Windsor-Essex food banks only have 10 days of supplies left

The head of the Windsor-Essex Food Bank Association (WEFBA) is calling on residents to donate food, cash and even gift cards, as the region's food banks steadily run out of supply during the ongoing COVID-19 pandemic.

June Muir, CEO of the Unemployed Help Centre (UHC) in Windsor and the president of the WEFBA said the region's food banks — including the food bank at the UHC — only have enough supplies to last another 10 days. 

That's cause for concern, especially since Muir said her organization served approximately 190 families on Thursday — approximately 100 more than usual.

At the same time, Muir said recent layoffs initiated by companies trying to limit the spread of COVID-19 between employees — including the indefinite layoffs issued to employees at the Fiat Chrysler Automobiles Windsor Assembly Plant on March 18 — are resulting in even more people relying on the region's food banks.

"We know in our own city that people are getting laid off," she said. "People identified they were just laid off."

Sameer Chhabra/CBC

Despite the steadily declining supply of food, Muir said her organization is continuing to support anyone who comes to the UHC. 

Rather than allowing visitors to pick up their desired items using grocery carts, however, staff at the UHC are constructing pre-made food boxes filled with essential supplies that are passed down a stainless steel table to ensure staff and visitors maintain a six-foot distance.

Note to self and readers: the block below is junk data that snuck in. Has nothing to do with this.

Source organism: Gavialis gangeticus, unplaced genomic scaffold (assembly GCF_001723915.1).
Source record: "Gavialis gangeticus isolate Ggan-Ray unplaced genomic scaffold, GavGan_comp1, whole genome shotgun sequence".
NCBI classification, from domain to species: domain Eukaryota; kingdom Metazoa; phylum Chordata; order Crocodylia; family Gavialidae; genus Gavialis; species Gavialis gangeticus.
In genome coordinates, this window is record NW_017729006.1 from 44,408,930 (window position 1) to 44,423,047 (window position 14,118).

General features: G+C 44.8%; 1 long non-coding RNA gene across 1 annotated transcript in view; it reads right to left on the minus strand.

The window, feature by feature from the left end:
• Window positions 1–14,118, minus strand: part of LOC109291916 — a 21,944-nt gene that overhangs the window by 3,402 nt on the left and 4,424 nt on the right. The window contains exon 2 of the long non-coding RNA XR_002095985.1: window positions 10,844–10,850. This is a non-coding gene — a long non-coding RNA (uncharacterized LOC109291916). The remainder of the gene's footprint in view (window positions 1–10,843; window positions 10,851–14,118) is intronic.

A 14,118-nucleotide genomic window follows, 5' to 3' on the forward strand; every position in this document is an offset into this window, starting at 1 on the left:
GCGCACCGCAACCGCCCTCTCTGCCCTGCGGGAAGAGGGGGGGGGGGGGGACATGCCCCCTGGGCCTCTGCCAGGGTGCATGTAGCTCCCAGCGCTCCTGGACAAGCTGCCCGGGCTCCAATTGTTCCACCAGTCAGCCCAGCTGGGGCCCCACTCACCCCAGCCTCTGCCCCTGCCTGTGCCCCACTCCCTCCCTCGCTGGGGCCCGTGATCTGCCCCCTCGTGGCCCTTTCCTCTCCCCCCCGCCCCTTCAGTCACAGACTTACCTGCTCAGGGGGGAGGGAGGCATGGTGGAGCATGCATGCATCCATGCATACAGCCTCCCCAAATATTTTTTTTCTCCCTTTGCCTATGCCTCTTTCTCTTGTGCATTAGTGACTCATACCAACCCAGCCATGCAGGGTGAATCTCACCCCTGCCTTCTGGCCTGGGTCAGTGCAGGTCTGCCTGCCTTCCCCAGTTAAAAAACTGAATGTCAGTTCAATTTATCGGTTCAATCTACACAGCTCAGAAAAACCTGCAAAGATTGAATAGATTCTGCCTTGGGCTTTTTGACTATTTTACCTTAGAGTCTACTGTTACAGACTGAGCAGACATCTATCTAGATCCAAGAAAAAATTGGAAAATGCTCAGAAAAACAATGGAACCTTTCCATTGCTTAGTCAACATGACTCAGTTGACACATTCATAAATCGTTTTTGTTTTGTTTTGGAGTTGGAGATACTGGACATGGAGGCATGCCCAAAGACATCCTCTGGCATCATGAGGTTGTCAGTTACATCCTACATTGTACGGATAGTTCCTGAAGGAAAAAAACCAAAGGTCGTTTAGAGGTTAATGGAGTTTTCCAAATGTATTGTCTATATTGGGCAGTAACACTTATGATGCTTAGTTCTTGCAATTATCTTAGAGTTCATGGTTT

"It's passed on and then we move on to the next person," Muir said. "We're getting the food out, but we're not allowing anyone in the food bank, because we want to make sure our staff is safe. We want to make sure the clients are safe. We want to make sure everybody's safe."

Watch Linda Davidson talk about the Unemployed Help Centre's food bank with CBC Windsor's Jacob Barker:

As an additional precaution, Linda Davidson — food bank coordinator at the UHC — said staff are wearing gloves as an added precaution. Hand sanitizer is also readily available. 

"It's safe for us, as well as safe for them," she said. 

Muir said that her organization is continuing to accept donations of food, as well as cash and gift cards to give families a chance to purchase the food they need, rather than rely on pre-made boxes. 

Davidson said the UHC ran out of its milk supply on Friday, pointing to the dairy product as one example of the kinds of food in need.